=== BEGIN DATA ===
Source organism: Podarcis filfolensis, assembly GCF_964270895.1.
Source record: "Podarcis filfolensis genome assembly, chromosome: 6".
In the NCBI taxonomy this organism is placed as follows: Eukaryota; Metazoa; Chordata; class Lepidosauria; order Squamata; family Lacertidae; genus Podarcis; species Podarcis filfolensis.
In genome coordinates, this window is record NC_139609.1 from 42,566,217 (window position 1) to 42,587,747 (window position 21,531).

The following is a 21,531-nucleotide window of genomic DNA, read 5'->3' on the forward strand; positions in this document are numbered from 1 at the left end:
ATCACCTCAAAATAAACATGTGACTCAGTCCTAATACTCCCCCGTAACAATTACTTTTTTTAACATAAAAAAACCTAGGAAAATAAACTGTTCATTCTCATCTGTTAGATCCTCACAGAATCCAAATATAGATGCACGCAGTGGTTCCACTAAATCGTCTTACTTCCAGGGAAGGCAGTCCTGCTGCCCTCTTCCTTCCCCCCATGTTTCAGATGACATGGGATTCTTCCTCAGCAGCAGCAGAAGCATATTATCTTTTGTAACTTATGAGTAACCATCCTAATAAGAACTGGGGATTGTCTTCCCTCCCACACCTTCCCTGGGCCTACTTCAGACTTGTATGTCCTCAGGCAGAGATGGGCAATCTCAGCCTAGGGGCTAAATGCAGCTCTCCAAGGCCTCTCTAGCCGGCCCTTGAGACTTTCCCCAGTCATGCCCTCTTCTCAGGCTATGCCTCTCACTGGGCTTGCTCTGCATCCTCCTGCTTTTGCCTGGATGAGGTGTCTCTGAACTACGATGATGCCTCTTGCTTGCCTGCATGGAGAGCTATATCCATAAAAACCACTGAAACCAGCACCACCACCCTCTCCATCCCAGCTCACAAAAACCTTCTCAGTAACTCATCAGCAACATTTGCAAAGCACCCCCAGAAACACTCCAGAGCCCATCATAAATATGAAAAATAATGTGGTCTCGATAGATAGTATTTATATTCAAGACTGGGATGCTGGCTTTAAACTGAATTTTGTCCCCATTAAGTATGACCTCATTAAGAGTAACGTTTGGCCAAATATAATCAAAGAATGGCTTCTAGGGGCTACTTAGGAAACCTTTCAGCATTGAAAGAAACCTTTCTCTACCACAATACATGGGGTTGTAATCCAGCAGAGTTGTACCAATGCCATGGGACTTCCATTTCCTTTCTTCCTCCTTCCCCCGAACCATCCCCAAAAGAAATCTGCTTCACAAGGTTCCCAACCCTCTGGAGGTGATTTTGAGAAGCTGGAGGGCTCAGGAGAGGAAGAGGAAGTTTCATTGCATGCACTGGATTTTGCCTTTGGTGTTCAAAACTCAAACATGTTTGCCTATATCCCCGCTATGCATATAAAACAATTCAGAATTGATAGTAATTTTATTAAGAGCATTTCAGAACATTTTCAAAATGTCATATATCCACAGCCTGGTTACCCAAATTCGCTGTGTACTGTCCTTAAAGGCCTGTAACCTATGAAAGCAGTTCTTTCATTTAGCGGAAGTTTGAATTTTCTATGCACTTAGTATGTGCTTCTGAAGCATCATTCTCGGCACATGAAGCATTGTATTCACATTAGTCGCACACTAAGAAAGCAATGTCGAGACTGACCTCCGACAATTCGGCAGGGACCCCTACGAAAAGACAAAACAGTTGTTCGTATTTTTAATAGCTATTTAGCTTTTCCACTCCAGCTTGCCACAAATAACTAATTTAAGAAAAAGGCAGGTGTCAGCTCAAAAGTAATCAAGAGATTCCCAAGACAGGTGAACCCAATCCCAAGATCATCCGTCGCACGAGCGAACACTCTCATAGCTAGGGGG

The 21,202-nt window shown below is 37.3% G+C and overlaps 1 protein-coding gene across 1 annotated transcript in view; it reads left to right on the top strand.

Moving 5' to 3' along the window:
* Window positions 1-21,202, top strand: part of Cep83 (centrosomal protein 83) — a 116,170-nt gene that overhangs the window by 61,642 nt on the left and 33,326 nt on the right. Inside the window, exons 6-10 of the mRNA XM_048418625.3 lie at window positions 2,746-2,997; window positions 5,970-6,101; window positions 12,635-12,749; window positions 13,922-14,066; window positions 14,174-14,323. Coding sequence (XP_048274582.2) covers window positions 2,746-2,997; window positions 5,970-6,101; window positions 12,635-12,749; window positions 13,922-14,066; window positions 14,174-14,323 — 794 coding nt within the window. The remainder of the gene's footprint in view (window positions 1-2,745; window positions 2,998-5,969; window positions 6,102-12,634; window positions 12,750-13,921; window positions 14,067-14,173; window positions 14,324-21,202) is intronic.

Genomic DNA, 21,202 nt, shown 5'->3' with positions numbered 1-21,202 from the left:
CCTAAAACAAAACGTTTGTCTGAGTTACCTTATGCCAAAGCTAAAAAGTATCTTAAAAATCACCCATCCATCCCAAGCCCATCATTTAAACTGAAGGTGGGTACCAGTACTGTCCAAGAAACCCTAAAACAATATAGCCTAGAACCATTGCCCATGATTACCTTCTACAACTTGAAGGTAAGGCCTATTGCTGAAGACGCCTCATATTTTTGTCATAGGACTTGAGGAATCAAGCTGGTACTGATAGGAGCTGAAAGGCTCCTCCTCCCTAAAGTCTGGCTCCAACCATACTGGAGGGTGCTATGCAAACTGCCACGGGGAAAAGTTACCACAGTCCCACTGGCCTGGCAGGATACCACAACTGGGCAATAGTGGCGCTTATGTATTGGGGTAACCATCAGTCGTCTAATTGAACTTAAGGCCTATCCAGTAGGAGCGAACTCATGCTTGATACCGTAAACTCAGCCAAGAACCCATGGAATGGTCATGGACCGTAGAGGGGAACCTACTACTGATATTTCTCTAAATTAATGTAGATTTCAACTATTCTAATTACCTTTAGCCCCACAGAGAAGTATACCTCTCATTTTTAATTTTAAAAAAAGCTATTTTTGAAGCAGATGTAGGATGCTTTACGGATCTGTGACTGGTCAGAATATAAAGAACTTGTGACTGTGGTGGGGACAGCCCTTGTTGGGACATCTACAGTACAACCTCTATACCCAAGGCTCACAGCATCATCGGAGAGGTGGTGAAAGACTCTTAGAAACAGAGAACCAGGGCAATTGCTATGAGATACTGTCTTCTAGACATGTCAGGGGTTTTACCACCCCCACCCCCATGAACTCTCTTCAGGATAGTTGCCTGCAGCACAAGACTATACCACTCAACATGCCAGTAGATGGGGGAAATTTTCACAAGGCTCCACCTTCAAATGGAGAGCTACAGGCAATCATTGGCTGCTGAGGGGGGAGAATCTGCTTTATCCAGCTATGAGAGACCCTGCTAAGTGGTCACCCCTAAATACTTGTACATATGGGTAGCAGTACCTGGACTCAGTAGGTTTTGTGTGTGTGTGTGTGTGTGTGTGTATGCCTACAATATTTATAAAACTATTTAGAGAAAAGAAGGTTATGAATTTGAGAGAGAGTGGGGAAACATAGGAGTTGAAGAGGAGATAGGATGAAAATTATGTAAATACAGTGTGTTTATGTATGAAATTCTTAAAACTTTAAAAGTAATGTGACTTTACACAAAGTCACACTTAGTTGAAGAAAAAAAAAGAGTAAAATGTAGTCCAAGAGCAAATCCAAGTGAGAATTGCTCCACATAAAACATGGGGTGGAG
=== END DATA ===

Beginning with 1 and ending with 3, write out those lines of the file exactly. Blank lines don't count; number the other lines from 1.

Source organism: Podarcis filfolensis, assembly GCF_964270895.1.
Source record: "Podarcis filfolensis genome assembly, chromosome: 6".
In the NCBI taxonomy this organism is placed as follows: Eukaryota; Metazoa; Chordata; class Lepidosauria; order Squamata; family Lacertidae; genus Podarcis; species Podarcis filfolensis.